Navigating the Benefits and Pitfalls of NFA Firearms Trusts
Aricle by Elliott Berlin
In order to understand the primary motivation for most people to own firearms trusts, it is important to consider the types of firearms that people seek to own. Title II of the National Firearms Act (“NFA”) regulates the possession, ownership, and transfer of certain firearms, including short barreled shotguns and rifles, machine guns, and perhaps most importantly, silencers. These types of firearms are frequently referred to as Title II firearms or NFA firearms, and the terms are generally interchangeable. While a firearms trust may hold title to NFA and non-NFA weapons alike, many of the benefits of a firearms trust are much more crucial to the owners of NFA firearms.
Benefits of an NFA Firearms Trust
One of the primary benefits of an NFA firearms trust is the ease in which it allows NFA firearms to be transferred. An individual seeking to acquire an NFA firearm generally must submit certification of citizenship, passport photographs, and fingerprint cards to the Bureau of Alcohol, Tabaco, Firearms and Explosives (BATFE) for approval. Additionally, individuals must pass FBI background checks and receive the written approval of the Chief Law Enforcement Officer (“CLEO”) that has jurisdiction at the individual’s principal address. The CLEO signature requirement is often the largest hurdle and is simply impossible to obtain in many jurisdictions. However, when a trust seeks to acquire an NFA firearm, the BATFE does not require fingerprints, photographs, and most importantly, the signature of the CLEO. This provides a streamlined process for the acquisition of NFA firearms and increased privacy for the individuals seeking their possession.
The use of a firearms trust also protects individuals from accidental violations of the NFA. Under the NFA, possession, including constructive possession, of an NFA firearm that is not licensed to that individual is a felony punishable by up to 10 years imprisonment. 26 USC 5871. Constructive possession merely means that a person knowingly has the potential for access or control of NFA firearms outside the supervision of the registered owner of those firearms. For instance, a spouse or child who is home and knows the code to the family gun safe is technically in violation of the NFA when the licensed owner of the NFA firearm leaves the home with the firearm in the safe. However, when the firearm is held by a proper trust, any trustee or beneficiary may legally possesses and use the firearm. Therefore, accidental violations of the NFA can be avoided by naming other members of the household with access to the firearms as trustees or beneficiaries.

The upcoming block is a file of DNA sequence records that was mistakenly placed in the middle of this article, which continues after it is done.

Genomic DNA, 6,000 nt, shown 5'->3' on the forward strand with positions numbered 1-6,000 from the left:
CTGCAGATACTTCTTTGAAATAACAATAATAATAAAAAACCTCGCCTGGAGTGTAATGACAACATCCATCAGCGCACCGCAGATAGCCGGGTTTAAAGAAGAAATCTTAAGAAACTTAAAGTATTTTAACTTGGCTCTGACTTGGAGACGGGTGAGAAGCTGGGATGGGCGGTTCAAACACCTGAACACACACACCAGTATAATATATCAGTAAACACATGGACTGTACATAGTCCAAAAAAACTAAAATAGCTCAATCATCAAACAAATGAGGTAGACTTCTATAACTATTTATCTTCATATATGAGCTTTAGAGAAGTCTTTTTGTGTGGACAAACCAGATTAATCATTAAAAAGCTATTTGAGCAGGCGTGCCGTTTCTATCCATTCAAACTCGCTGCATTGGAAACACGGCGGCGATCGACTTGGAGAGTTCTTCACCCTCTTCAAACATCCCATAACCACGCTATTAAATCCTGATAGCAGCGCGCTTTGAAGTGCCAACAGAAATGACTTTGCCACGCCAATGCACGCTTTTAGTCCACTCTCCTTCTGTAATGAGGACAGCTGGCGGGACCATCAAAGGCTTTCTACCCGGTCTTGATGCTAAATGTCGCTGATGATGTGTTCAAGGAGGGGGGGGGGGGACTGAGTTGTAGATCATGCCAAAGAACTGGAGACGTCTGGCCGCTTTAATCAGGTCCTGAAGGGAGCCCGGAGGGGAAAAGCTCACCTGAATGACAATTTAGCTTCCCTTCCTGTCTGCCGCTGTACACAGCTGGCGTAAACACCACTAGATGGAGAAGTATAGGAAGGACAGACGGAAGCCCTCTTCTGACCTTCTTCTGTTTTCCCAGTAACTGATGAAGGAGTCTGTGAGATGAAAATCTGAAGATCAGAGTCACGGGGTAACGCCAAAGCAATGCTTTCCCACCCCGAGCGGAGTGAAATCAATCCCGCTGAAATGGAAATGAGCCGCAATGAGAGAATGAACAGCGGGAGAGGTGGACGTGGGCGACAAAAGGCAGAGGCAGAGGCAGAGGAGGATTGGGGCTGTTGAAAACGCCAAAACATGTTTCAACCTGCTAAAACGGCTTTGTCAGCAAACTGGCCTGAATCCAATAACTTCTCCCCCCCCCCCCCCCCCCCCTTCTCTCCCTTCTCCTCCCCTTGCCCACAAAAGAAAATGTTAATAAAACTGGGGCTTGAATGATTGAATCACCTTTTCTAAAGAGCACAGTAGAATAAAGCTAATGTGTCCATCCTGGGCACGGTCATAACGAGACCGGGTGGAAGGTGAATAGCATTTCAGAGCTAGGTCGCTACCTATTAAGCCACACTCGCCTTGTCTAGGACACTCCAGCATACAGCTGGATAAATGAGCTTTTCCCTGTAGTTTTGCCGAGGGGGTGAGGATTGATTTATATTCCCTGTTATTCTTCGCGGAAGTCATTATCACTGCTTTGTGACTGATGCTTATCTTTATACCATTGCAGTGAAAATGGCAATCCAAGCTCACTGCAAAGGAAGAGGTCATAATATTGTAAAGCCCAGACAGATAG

Finally, the use of a firearms trust provides privacy to the firearms owner and helps to avoid probate. Just as with a trust used for general estate planning purposes, the firearms held in a firearms trust also pass directly to the trust’s beneficiaries upon the occurrence of specified conditions (commonly the death of the settlor) without the need to open a probate estate. By avoiding probate, the trustee and beneficiaries are not required to file an inventory of the firearms with the court, which would otherwise be preserved as public record. Thus, the use of the firearms is uninterrupted by a potentially lengthy probate process and the privacy of the beneficiaries is maintained.
Selecting Proper Beneficiaries and Trustees
One major mistake that gun owners may make when setting up an NFA Firearms trust is naming improper persons as beneficiaries or trustees. The Gun Control Act makes it a criminal offense for certain “prohibited persons” to possess firearms. 18 USC §922(g). A prohibited person is defined as any person who:
Is under indictment or information in any court for a crime punishable by imprisonment for a term exceeding one year
Has been convicted of a crime punishable by imprisonment for a term exceeding one year
Is a fugitive from justice
Is an unlawful user of or addicted to any controlled substance
Has been adjudicated as a mental defective or has been committed to any mental institution
Is an illegal alien
Has been dishonorably discharged from the military
Has renounced his United States citizenship
Is subject to a court order restraining the person from harassing, stalking or threatening an intimate partner or child of intimate partner
Has been convicted of the misdemeanor crime of domestic violence
The use of an NFA firearms trust does not provide an end around the Gun Control Act. It remains illegal for these prohibited persons to possess a firearm. A firearms trust that names a prohibited person as a trustee or beneficiary is invalid on its face, and thus, any other trustee or beneficiary of the trust would potentially be in possession of contraband items. Therefore, settlors of an NFA firearms trust must take extra care to screen all potential trustees and beneficiaries prior to the trust acquiring firearms.
Posted on January 08, 2016